Businesses around the world are worried about cyber risks. According to Business Insurance, a 2019 survey from the World Economic Forum found that cyber threats are the number one risk that American and Canadian business leaders worry about. Given this concern, it’s no surprise that interest in cyber liability insurance is increasing. Obtaining cyber insurance is a smart move – but not all policies are the same.
Cyber insurance is still a developing coverage type, and there is considerable variation from policy to policy. While cyber liability insurance provides important coverage, you shouldn’t assume that any given policy will protect you from all risks. Here’s a look at some of the different policy forms available.
Data Breaches and Data Privacy
When business leaders think about cyber liability, many of them probably think about data breaches. With so many high-profile data breaches in recent years, this is understandable.
Cyber insurance can cover many costs associated with a cyber breach, including:
- Consumer notification and compliance with local notification laws
- Forensics investigations
- Lawsuits resulting from data breaches, including defense costs, awards and settlement
Malware attacks are another common type of cyber threat. In some cases, malware may be used to steal data, so malware attacks and data breaches can be connected. Other types of malware, such as ransomware, do not result in data breaches. Despite this, they can still cause significant losses.
Cyber insurance can cover costs associated with malware attacks, including:
- Data loss and restoration
- Business interruption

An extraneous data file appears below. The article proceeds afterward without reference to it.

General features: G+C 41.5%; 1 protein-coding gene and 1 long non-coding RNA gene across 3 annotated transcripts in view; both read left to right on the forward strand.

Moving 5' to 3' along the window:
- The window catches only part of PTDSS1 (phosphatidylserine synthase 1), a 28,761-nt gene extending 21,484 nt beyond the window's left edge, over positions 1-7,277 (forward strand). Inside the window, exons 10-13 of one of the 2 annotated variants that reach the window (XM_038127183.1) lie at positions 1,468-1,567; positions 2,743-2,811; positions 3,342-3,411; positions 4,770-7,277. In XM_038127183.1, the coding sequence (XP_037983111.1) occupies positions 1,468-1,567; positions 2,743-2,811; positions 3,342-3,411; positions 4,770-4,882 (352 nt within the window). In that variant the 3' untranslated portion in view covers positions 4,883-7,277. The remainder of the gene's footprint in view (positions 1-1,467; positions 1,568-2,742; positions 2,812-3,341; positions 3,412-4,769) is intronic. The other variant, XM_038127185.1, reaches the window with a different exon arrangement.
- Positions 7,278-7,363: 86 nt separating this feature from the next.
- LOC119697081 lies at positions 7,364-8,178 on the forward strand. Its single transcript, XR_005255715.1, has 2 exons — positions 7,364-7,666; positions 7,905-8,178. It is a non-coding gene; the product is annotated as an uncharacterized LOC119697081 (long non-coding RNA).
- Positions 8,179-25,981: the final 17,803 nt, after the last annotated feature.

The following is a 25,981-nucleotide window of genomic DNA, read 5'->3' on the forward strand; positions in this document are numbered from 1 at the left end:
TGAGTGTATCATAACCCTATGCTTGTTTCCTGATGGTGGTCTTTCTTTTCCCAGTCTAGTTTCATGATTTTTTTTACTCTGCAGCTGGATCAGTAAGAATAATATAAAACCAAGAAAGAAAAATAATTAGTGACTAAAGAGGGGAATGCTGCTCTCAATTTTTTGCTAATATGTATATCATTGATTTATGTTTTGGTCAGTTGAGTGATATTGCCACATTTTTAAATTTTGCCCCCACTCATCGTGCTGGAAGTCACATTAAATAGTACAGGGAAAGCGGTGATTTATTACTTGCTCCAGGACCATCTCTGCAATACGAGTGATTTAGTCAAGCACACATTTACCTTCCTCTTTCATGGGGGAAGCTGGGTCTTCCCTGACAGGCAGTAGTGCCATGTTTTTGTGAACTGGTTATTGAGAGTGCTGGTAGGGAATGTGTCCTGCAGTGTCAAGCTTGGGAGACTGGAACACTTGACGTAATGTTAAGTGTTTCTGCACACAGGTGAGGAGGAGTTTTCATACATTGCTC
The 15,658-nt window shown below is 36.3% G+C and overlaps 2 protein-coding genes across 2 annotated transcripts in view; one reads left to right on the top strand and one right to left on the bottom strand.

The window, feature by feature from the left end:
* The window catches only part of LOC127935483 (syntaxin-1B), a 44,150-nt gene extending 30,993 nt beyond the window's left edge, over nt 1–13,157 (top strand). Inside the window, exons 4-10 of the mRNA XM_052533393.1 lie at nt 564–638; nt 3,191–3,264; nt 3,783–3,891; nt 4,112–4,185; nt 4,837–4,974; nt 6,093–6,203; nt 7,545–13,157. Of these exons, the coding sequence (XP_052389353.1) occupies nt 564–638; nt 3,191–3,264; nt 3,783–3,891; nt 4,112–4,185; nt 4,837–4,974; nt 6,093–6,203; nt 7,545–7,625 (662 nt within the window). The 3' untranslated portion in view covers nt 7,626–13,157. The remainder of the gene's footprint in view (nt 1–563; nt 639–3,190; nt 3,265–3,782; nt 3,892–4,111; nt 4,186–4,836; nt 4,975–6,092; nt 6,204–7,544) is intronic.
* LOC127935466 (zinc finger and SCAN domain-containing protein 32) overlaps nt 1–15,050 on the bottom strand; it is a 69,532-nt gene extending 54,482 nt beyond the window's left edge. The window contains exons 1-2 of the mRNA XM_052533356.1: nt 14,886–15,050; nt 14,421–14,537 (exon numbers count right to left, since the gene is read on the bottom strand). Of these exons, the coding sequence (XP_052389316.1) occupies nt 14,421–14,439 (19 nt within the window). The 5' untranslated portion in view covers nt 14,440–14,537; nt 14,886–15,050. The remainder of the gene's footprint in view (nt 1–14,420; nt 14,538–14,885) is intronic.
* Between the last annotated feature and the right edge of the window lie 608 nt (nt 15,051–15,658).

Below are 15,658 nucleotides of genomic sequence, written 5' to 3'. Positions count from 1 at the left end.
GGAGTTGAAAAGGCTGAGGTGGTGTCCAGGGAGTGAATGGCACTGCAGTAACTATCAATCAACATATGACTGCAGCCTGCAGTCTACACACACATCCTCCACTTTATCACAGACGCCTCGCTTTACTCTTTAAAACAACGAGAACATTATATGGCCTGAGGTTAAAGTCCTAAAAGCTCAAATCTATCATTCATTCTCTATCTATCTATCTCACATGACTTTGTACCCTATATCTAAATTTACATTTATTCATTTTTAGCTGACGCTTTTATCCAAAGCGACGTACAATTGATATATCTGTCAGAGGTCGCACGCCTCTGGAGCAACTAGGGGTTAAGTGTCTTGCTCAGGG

- Extortion, as often occurs during ransomware attacks
Businesses need to protect their intellectual property. However, the nature of the internet – where sharing material is easier than ever – can make this difficult. Intellectual property disputes can arise in a number of situations that cyber insurance may cover:
- Your company’s intellectual property is misused by another company
- Your company is accused of misusing another company’s intellectual property
- A cyberattack results in a loss to your company’s intellectual property
Many cyberattacks rely on malicious programs, but social engineering relies on people’s trusting nature.
- In business email compromise schemes, fraudsters target individuals within a company and convince them to reveal sensitive information or authorize a wire transfer.
- Deepfake technology may make it easier than ever to trick unsuspecting individuals with realistic but fake videos.
- Cyber insurance may provide coverage for social engineering attacks and other types of cyber fraud.
The Right Coverage for Your Risks
There are many types of cyber insurance available. However, not all policies will offer coverage for all cyber risks. When purchasing cyber coverage for your company, work closely with your insurance broker to make sure that your policy covers your company’s risks. This may include both first-party and third-party losses stemming from multiple types of cyber events.
Emerging technologies will undoubtedly lead to new cyber risks. As a result, cyber policies will continue to evolve, and businesses will need to reassess their needs periodically.
Have questions about your company’s cyber exposures? Contact Higginbotham.